New York Museum of Transportation


It is museum policy to not permit dogs in the museum, on track car or trolley/train rides, or anywhere on the property where contact can be made with visitors. An exception to this restriction is made for service animals such as guide dogs for the visually impaired.

What is a “service animal”?

According to the U.S. Department of Justice Americans with Disabilities Act (ADA) for title III (public accommodations and commercial facilities), Service animals are defined as dogs that are individually trained to do work or perform tasks for people with disabilities.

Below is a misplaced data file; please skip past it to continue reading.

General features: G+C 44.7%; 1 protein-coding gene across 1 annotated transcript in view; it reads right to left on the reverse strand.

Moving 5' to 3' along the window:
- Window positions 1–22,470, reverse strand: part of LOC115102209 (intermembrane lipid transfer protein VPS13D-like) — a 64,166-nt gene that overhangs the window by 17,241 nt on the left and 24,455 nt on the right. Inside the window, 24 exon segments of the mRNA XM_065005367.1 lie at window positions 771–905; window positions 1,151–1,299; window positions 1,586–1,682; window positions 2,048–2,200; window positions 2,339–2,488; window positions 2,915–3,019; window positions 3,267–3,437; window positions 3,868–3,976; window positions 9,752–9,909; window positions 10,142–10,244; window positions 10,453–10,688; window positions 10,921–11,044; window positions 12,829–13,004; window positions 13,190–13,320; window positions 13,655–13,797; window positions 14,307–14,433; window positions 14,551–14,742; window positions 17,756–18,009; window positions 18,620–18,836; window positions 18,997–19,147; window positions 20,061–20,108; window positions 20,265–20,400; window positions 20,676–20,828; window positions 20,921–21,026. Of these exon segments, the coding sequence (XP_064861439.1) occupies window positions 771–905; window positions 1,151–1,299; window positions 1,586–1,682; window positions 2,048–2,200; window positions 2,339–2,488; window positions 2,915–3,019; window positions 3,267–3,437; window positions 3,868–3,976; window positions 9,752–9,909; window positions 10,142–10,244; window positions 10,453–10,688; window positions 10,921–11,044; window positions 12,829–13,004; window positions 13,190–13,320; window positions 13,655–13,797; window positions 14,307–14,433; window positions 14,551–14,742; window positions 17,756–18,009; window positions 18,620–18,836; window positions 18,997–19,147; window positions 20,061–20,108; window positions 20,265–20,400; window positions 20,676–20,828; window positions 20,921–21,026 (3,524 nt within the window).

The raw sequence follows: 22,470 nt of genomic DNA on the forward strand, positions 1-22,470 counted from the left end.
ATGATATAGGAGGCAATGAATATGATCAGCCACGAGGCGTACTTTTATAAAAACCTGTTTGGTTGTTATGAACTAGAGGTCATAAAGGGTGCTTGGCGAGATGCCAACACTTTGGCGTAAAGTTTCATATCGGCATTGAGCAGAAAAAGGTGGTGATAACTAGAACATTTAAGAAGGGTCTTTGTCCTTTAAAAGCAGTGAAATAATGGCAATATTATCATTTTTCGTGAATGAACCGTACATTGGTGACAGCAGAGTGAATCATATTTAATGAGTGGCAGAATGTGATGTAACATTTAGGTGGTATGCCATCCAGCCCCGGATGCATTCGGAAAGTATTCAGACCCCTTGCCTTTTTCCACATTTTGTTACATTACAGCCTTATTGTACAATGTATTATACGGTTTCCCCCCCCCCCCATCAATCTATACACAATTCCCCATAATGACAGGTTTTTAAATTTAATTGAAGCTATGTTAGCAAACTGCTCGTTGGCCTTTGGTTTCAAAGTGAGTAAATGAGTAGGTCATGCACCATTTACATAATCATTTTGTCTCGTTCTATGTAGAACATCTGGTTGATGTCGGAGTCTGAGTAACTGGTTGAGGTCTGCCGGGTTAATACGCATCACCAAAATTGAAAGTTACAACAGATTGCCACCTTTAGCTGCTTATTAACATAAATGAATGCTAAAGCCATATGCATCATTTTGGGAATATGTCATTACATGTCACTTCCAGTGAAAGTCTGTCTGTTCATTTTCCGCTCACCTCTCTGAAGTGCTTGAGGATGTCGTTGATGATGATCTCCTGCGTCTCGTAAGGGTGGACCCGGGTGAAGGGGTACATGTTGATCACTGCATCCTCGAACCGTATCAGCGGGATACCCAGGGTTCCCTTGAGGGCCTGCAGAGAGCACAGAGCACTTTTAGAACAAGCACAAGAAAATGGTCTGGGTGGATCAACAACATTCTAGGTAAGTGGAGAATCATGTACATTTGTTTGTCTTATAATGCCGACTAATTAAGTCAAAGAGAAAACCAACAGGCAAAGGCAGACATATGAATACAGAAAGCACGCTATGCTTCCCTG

Examples of such work or tasks include guiding people who are blind, alerting people who are deaf, pulling a wheelchair, alerting and protecting a person who is having a seizure, reminding a person with mental illness to take prescribed medications, calming a person with Post Traumatic Stress Disorder (PTSD) during an anxiety attack, or performing other duties. Service animals are working animals, not pets. The work or task a dog has been trained to provide must be directly related to the person’s disability. Dogs whose sole function is to provide comfort or emotional support do not qualify as service animals under the ADA.

Emotional support animals may be permitted in housing under FDA regulations, but this does not apply at the New York Museum of Transportation.